Strong sales of the bottle have helped it meet its ambitious first-year revenue goals. The Ecologic bottle has helped Seventh Generation, the largest green cleaning products company in US, gain market share and build brand value. Seventh Generation launched a new 4-times concentrated detergent using the Ecologic bottle in the natural grocery channel in March 2011. The company’s liquid laundry sales in the natural channel are up over 17 percent since launch. This visibly different tactile bottle has helped strengthen the emotional bond between the Seventh Generation brand and its consumers.
Credits: DW Product Development Inc., Romeo Graham, Rob Watters, Mike Sirois, Ecologic Brands Inc. and Julie Corbett
Contact: Rob Watters: email@example.com
Sabi’s product line, Vitality, includes nine fun and friendly products to aid in pill management for people of all ages. With discreet pill storage and on-the-go solutions, Sabi products help to reduce the stigma around these issues and make each interaction fun and special.
Credits: fuseproject, Yves Behar, Serge Beaulieu and fuseproject
Corporate Sponsor: Sabi
Contact: Lauren Busto: firstname.lastname@example.org
Since the Jambox was the first Jawbone product in the portable Bluetooth speaker market, it needed a memorable, considered and cool holistic experience. The packaging reflects the device’s innovation and extends the product message through its eye-catching graphics and considered design. With a silk-screened boom box on a retro shoebox, the packaging immediately connects to the music culture of the ’80s, suggesting that the Jambox inside has the power to revive it.
Credits: fuseproject, Yves Behar, Gabe Lamb, Sara Butorac, Sean McBride and Hardy Chambliss Corporate Sponsor: Jawbone
Contact: Lauren Busto: email@example.com
Designs On Packaging, the fifth edition of this publication, explored 18 unexpected packaging ideas for products, tools, containers, scents, interactions and environments. Ideas included manufacturing of sustainable cups through synthetic biology, expiration date signals for medicine bottles inspired by banana decay, and cigarette packages that draw inspiration from Rubik’s cubes to promote behavior change.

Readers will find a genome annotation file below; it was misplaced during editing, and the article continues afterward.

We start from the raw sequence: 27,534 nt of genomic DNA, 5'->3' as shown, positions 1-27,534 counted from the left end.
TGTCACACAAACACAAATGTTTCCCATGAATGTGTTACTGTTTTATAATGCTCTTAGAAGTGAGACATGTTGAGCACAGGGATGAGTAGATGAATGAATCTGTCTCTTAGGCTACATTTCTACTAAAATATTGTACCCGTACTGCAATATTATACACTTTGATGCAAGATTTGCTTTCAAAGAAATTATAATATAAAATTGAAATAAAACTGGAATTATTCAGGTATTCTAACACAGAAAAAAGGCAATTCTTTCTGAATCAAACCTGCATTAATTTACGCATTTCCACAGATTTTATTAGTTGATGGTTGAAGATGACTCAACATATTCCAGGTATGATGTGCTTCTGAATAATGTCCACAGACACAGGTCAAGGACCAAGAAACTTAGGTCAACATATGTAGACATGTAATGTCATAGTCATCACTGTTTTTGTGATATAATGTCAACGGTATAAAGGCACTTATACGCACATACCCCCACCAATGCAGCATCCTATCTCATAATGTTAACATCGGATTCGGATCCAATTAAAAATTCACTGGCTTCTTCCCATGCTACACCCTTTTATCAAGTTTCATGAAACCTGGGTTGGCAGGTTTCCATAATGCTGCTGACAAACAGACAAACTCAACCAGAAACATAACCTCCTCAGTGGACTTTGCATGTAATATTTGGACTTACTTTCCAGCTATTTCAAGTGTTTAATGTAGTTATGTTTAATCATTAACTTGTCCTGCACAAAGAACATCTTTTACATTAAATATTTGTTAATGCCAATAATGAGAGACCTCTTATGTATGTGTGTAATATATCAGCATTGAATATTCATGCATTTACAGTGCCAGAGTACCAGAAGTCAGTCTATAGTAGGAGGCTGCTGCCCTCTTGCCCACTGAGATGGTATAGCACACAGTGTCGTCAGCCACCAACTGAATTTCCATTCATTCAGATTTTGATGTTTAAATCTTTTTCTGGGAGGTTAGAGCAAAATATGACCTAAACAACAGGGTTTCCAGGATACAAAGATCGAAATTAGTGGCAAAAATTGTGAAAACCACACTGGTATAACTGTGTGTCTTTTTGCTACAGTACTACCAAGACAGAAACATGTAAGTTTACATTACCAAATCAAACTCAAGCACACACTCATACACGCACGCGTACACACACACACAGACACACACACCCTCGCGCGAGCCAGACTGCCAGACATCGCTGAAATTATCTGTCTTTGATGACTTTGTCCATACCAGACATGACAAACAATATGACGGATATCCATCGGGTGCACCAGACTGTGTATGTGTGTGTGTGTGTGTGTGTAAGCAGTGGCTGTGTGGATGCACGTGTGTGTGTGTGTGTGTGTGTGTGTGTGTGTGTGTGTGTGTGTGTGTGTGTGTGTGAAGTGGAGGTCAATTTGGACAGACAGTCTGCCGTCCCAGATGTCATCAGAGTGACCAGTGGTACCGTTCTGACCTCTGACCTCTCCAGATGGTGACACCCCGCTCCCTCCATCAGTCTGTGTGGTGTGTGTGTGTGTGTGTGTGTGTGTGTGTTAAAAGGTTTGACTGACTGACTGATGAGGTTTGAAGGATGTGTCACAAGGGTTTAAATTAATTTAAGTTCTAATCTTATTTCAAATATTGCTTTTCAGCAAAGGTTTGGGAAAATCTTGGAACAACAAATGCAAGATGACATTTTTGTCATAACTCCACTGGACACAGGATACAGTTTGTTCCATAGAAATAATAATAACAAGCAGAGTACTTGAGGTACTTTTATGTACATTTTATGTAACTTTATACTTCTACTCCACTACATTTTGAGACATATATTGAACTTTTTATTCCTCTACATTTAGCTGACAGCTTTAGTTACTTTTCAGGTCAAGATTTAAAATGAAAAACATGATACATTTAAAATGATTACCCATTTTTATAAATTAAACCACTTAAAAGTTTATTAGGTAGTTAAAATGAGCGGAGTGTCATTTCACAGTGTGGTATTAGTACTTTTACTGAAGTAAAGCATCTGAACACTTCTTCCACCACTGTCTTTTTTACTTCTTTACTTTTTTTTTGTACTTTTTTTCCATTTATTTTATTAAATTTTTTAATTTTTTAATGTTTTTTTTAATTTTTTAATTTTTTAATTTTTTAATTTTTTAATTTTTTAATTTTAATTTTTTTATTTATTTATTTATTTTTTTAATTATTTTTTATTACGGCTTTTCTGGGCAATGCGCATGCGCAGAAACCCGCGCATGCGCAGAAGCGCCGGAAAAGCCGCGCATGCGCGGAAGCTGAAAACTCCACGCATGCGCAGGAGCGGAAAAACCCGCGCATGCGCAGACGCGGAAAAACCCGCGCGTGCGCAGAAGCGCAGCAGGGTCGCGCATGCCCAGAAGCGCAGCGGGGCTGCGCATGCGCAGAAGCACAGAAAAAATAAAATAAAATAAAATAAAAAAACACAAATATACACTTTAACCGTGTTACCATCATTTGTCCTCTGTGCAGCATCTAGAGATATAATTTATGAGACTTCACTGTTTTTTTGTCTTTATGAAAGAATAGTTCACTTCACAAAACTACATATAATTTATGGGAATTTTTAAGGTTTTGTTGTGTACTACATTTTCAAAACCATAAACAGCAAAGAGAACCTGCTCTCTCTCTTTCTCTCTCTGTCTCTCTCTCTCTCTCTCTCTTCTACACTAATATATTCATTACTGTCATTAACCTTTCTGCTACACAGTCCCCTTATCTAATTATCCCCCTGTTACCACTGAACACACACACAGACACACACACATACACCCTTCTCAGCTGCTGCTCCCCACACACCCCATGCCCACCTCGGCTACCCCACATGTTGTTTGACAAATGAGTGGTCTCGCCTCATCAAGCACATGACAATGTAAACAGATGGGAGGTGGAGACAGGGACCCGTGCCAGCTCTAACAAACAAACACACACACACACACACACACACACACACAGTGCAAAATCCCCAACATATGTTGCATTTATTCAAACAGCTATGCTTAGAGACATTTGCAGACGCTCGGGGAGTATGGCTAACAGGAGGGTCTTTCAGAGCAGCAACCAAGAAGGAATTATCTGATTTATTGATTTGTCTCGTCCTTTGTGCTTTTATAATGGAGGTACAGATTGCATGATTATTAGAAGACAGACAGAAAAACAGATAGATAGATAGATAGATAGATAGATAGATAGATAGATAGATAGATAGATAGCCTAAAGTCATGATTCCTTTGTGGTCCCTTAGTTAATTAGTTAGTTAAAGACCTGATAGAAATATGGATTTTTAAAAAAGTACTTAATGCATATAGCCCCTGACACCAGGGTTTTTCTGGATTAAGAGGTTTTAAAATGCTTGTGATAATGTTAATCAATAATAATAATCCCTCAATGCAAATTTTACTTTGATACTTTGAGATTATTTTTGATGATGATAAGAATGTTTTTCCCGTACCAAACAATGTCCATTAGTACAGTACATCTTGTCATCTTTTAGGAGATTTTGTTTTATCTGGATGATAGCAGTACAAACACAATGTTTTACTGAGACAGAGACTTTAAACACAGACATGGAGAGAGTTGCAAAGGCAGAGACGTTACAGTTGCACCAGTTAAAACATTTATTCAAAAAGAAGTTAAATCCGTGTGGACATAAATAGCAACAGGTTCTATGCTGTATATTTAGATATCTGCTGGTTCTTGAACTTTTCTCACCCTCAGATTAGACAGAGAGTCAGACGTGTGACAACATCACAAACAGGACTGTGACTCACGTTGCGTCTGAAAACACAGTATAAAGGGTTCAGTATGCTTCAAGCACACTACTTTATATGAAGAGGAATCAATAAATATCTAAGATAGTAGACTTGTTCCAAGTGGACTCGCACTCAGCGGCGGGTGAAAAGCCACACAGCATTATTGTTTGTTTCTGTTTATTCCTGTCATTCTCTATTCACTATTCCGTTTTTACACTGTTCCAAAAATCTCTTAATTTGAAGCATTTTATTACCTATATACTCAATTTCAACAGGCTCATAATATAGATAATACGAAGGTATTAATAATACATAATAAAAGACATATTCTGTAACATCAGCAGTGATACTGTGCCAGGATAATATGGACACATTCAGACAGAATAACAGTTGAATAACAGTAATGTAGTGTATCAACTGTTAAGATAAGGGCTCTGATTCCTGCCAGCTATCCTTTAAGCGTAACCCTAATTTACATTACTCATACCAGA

Credits: Design credits: IDEO design team
Contact: Andrea Pomerance: firstname.lastname@example.org
The Sally Hansen Beauty Tools’ new eye-catching brand and packaging system draws consumers to the display, highlights the unique product features and invites people to physically interact with the beauty tools. The communication points demystify the intended use of the tools and build trust among a new generation of home beauty consumers, empowering them to take charge of their beauty routines.
Credits: Smart Design team: Andrea Floren, Paulette Bluhm-Sauriol, Anthony Di Bitonto, Philip Hartley and Joern Vicari
Client: Sally Hansen Design Team
Corporate Sponsor: Coty LLC
Contact: Mercedes Coats: email@example.com
Since the Intuos5 tablet is used by artists, retouchers and professional creatives, it was important that its packaging not only appeals to this audience but also communicates the features and improvements they would appreciate. Other goals for the packaging design were to improve the out-of-box experience, reduce material waste and open up opportunities to introduce more sustainable options wherever possible.
Credits: NEW, Carl Jonsson, Jason Martin, Patrick Triato, Mike Prstojevich, Shelby Tiffany, WACOM TECHNOLOGY CORPORATION USA and Wacom Europe, Ellen Burton (USA), Stefan Kirmse (Wacom Europe GmbH), Heidi Thurner (Wacom Europe GmbH), Hartmut Woerrlein (Wacom Europe GmbH), Wacom Co. Ltd. (JAPAN), Hidehiko Yokotsuka Takenori Kaneda, Emiko Kanno, Naomi Ogura and Hiroyuki Seki
Contact: Carl Jonsson: firstname.lastname@example.org
This design challenge involved creating a design to take the Ramlösa brand of mineral water from glass to plastic PET without reducing the premium impression and positioning of Ramlösa in restaurants. In addition to the bottle’s sculpted design, the label and the graphics enhance the high-end feeling by creating an unbroken seal that assures quality.
Credits: NINE, Isabelle Dahlborg Lidström, Björn Studt, No Picnic Mårten Lundberg, Åsa Jonsson, Sofia Berg
Corporate Sponsor: Carlsberg Sverige AB
Isabelle Dahlborg Lidström: email@example.com